I WRITE this on the 75th anniversary of VE Day, when we came together to commemorate victory in Europe.

Across the Island people repurposed their Isle of Wight Day bunting to mark the declaration of peace triggered by the unconditional surrender of the Nazis — when everything returned to normal.

After years of being compelled through messages of the propaganda machine to do their bit for the war effort — a war I suspect many were not pleased to be thrust into — the people were once again free to do as they pleased. Freed from the shackles of military service, liberated from fields and factories, able to return to loved ones and pick up their lives exactly where they left off.

But, of course, it was nothing like that. Yes Hitler, the bogeyman of the Second World War, had died in his bunker — killed by his own cowardly hand — and, several days later, politically the whole hideous shebang was over. But, as anyone who lived through those times will bear witness, a magical switch wasn’t flicked resetting people’s daily lives to how they were before September 1939.

No. Men were still in their battalions overseas — many in far-flung places, not just Europe. With their menfolk otherwise occupied, in those few years women had discovered purpose and independence. As well as equipping the machine of war in the munitions factories and on the land, they also scratched that burning sexual itch, forming urgent relationships with their neighbours, colleagues or Allied soldiers.

Meanwhile, across mainland Europe were millions of displaced persons; refugees, folk bombed out of their homes, conscripts and those liberated from the death camps. Even after the infamous gates of Auschwitz had been creaked open by Allied forces, inmates were not able to leave. The majority, of course, were dead. But even the few survivors were mostly too depleted by starvation, beatings and disease to start their long journeys back to what remained of their hometowns.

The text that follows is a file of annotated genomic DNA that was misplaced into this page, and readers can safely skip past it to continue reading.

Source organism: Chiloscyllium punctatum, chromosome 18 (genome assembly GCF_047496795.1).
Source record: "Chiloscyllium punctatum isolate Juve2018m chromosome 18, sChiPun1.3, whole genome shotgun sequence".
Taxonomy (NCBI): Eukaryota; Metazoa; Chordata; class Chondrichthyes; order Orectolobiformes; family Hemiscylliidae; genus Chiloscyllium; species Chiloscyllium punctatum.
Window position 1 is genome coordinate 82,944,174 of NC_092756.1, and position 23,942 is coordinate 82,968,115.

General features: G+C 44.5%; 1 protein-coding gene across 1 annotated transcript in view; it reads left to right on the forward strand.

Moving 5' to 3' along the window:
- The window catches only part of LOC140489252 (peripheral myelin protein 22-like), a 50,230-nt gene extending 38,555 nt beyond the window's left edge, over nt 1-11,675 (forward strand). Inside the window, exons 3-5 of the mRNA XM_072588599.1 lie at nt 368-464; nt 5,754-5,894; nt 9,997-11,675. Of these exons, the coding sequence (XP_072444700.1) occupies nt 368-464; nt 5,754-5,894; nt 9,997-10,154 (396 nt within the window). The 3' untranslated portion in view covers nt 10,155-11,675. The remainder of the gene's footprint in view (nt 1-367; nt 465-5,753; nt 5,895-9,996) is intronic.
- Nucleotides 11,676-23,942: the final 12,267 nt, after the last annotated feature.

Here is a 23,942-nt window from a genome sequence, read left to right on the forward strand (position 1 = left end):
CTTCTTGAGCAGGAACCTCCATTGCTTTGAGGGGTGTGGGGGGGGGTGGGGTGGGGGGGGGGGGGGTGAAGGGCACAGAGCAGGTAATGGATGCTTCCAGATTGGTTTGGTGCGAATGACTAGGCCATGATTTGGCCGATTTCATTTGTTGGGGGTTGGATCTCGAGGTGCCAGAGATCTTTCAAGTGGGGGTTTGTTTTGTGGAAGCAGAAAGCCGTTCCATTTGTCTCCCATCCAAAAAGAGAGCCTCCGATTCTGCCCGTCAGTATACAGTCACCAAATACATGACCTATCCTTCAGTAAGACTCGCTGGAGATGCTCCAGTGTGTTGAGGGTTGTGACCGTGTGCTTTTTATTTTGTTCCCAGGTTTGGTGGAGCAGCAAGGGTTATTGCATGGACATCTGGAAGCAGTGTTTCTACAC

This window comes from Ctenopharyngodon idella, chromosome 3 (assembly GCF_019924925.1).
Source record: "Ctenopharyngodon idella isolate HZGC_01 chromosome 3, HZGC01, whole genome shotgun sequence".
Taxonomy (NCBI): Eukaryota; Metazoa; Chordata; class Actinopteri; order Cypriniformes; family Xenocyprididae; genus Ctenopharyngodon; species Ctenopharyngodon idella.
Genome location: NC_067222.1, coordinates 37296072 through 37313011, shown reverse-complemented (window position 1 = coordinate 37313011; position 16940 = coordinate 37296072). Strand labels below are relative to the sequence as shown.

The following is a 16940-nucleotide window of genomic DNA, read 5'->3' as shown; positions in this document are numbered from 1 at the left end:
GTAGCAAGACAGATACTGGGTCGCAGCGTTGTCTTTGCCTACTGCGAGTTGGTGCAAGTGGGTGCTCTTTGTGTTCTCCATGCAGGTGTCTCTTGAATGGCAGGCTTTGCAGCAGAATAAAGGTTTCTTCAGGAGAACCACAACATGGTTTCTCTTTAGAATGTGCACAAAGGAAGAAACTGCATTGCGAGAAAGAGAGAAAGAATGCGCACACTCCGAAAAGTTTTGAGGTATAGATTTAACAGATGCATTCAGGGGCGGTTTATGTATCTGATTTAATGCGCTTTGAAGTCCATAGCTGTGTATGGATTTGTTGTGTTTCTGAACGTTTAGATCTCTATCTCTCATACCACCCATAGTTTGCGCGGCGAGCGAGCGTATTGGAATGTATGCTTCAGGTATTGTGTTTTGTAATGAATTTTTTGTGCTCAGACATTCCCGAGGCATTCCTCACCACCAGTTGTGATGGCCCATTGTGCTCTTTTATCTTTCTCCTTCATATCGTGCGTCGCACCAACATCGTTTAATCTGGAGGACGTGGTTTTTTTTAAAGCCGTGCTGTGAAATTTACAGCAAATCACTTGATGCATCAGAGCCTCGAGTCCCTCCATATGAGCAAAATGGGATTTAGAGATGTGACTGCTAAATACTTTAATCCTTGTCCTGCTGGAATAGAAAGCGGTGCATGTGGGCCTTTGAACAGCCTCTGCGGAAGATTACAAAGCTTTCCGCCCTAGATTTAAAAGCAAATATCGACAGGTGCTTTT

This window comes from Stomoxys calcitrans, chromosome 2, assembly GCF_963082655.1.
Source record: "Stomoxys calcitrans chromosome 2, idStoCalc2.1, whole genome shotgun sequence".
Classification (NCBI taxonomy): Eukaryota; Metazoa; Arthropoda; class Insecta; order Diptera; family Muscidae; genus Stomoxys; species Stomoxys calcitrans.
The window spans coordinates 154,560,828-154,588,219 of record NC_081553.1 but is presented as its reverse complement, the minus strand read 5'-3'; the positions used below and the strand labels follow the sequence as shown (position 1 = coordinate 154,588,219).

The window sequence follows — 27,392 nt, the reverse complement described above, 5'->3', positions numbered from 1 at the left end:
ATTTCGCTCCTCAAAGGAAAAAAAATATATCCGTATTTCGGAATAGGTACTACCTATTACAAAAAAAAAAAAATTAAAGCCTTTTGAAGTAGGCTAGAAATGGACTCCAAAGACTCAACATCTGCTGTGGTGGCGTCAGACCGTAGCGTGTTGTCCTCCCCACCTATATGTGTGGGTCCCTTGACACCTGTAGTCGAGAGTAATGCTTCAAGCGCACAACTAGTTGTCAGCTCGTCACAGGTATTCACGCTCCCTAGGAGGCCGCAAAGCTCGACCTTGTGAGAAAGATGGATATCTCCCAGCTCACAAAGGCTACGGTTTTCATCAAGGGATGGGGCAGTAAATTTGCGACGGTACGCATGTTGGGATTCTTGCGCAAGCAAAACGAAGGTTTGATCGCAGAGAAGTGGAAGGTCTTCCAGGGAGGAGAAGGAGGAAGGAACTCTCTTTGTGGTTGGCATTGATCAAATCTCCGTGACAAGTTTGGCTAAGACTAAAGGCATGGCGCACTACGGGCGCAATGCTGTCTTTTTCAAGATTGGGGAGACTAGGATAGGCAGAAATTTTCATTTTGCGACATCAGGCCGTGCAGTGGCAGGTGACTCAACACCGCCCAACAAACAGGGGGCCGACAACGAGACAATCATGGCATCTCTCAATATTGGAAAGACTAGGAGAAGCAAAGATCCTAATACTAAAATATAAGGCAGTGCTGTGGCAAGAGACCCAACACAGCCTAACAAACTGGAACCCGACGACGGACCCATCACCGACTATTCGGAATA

Photos of VE Day show neighbourhood knees-ups and the collective consumption of bully-beef butties; the smiles returned to those grey faces. But it wasn’t over. Far from it. Rationing continued, homes — communities — needed to be rebuilt, and lost loved ones mourned.

And so to the virus. I’m not, like some, going to resort to patriotic jingoism or wartime metaphors when it comes to talking about how this nation is going to manage and emerge from the Covid-19 pandemic. This international health crisis is not the same as the Second World War. Yes, there have been many deaths. And true, we are all pulling together with a common, sloganised, aim.

But, like the end of the Second World War, the ‘new normal’ won’t happen overnight. We won’t be released from lockdown to street parties and social closeness. To have any chance of success, we’ll need to be thoughtful and measured; taking incremental steps and re-evaluating what previously we thought important. It will be a long journey and, even then, as normal is redefined, we might not find our old selves.